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Connacht Tribune

Marathon Man plans to call a halt – but not before he hits 160 races



Loughrea’s Marathon Man Jarlath Fitzgerald.

On the eve of completing his 150th marathon, an odyssey that has taken him across 53 countries, Loughrea’s Marathon Man has announced that he is planning to hang up his running shoes.

But not before Jarlath Fitzgerald completes another ten races, making it 160 marathons on the occasion of his 60th birthday.

“I want to draw the line in 2026. I turn 57 in October and when I reach 60 it’s the finishing line. The longer races are taking it out of me. I did 20 miles there two weeks ago and didn’t feel good. It’s getting harder,” he reveals.

“I’ve arthritis in both hips and there’s wear and tear in the knees.”

We speak as he is about to head out for a run before his shift in Supervalu Loughrea. Despite his physical complaints, he still clocks up 30 miles every second week and generally runs four days a week.

Jarlath receives injections to his left hip to keep the pain at bay while running on the road.

To give his joints a break, during the winter he runs cross country and often does a five-mile trek around Kylebrack Wood.

He is planning on running his 150th marathon in Cork on June 4, where a group of 20 made up of work colleagues, friends and running mates from Loughrea Athletics Club will join him.

Some are doing the 10k, others are doing the half marathon, but all will be there on the finishing line to cheer him on in the phenomenal achievement.

Get the full story in this week’s Connacht Tribune, on sale in shops now, or you can download the digital edition from You can also download our Connacht Tribune App from Apple’s App Store or get the Android Version from Google Play.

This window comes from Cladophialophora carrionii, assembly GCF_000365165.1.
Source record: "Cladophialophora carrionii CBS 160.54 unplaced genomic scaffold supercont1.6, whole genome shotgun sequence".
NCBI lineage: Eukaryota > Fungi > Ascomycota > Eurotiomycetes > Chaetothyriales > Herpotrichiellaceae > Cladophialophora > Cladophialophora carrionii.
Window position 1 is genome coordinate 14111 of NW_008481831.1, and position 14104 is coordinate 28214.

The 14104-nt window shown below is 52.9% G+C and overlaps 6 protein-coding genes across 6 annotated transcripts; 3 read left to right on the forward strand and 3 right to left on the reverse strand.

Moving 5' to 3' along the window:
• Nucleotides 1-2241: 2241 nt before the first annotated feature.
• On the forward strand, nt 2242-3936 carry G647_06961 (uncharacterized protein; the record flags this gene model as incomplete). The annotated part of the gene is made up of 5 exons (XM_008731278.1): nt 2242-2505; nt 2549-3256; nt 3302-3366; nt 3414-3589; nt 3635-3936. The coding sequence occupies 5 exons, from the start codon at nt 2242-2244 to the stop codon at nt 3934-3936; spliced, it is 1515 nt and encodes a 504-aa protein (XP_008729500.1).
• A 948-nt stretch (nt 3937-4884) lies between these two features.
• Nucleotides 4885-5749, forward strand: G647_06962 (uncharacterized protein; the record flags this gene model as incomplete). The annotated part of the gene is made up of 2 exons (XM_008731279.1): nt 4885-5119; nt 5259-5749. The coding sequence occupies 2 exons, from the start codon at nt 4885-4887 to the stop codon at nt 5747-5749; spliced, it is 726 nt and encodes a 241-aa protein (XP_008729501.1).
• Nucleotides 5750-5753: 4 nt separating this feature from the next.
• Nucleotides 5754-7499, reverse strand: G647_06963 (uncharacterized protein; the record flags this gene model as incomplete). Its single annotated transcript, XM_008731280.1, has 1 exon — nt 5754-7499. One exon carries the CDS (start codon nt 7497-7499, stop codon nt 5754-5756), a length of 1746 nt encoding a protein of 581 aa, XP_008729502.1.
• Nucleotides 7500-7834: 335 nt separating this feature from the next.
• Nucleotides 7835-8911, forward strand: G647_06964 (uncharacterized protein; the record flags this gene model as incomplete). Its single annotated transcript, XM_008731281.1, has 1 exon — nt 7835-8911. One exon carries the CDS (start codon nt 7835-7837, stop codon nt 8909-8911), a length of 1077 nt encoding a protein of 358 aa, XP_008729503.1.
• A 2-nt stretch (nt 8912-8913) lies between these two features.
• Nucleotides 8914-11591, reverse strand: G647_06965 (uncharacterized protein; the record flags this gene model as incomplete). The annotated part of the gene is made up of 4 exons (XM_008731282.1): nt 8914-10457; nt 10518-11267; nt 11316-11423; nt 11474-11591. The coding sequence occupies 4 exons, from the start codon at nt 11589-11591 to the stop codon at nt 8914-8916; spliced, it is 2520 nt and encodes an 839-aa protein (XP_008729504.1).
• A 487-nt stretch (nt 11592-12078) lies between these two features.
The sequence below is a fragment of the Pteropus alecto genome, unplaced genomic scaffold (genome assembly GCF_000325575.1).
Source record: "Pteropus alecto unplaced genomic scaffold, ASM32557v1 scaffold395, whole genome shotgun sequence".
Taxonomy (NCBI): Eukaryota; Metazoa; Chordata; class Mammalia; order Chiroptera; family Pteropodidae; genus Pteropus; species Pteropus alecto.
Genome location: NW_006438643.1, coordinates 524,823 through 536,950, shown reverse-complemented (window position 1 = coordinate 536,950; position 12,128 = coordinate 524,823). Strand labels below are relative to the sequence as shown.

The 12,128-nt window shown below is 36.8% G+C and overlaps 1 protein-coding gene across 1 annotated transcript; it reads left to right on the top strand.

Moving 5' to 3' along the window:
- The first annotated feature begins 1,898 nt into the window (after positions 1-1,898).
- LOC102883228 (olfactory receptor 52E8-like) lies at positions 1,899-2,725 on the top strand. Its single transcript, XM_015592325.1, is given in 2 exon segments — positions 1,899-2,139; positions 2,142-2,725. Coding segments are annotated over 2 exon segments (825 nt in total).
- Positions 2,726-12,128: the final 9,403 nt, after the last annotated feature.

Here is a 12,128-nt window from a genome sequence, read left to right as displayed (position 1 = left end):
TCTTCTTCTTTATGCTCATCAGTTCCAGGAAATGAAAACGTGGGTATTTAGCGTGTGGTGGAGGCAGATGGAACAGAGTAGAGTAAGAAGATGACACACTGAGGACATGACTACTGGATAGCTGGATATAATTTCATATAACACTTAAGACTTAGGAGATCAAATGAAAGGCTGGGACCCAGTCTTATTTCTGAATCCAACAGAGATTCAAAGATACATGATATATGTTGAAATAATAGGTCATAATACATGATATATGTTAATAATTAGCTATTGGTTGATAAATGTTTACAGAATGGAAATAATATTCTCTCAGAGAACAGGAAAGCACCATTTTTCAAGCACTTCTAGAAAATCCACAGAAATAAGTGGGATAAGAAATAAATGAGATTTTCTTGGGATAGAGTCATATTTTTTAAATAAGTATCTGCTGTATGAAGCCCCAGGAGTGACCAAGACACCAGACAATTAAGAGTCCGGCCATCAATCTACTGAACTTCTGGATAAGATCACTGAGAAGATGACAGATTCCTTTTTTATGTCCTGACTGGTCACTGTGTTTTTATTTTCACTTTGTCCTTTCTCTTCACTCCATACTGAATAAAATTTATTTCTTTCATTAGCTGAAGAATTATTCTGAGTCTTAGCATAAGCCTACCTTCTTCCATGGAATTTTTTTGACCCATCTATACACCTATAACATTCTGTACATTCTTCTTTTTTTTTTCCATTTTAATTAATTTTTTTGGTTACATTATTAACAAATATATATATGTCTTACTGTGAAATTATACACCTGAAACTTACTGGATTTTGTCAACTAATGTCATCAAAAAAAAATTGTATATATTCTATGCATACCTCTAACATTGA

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Galway ‘masterplan’ needed to tackle housing and transport crises



From the Galway City Tribune – An impassioned plea for a ‘masterplan’ that would guide Galway City into the future has been made in the Dáil. Galway West TD Catherine Connolly stated this week that there needed to be an all-inclusive approach with “vision and leadership” in order to build a sustainable city.

Deputy Connolly spoke at length at the crisis surrounding traffic and housing in Galway city and said that not all of the blame could be laid at the door of the local authority.

She said that her preference would be the provision of light rail as the main form of public transport, but that this would have to be driven by the government.

“I sat on the local council for 17 years and despaired at all of the solutions going down one road, metaphorically and literally. In 2005 we put Park & Ride into the development plan, but that has not been rolled out. A 2016 transport strategy was outdated at the time and still has not been updated.

“Due to the housing crisis in the city, a task force was set up in 2019. Not a single report or analysis has been published on the cause of the crisis,” added Deputy Connolly.

She then referred to a report from the Land Development Agency (LDA) that identified lands suitable for the provision of housing. But she said that two-thirds of these had significant problems and a large portion was in Merlin Park University Hospital which, she said, would never have housing built on it.

In response, Minister Simon Harris spoke of the continuing job investment in the city and also in higher education, which is his portfolio.

But turning his attention to traffic congestion, he accepted that there were “real issues” when it came to transport, mobility and accessibility around Galway.

“We share the view that we need a Park & Ride facility and I understand there are also Bus Connects plans.

“I also suggest that the City Council reflect on her comments. I am proud to be in a Government that is providing unparalleled levels of investment to local authorities and unparalleled opportunities for local authorities to draw down,” he said.

Then Minister Harris referred to the controversial Galway City Outer Ring Road which he said was “struck down by An Bord Pleanála”, despite a lot of energy having been put into that project.

However, Deputy Connolly picked up on this and pointed out that An Bord Pleanála did not say ‘No’ to the ring road.

“The High Court said ‘No’ to the ring road because An Bord Pleanála acknowledged it failed utterly to consider climate change and our climate change obligations.

“That tells us something about An Bord Pleanála and the management that submitted such a plan.”

In the end, Minister Harris agreed that there needed to be a masterplan for Galway City.

“I suggest it is for the local authority to come up with a vision and then work with the Government to try to fund and implement that.”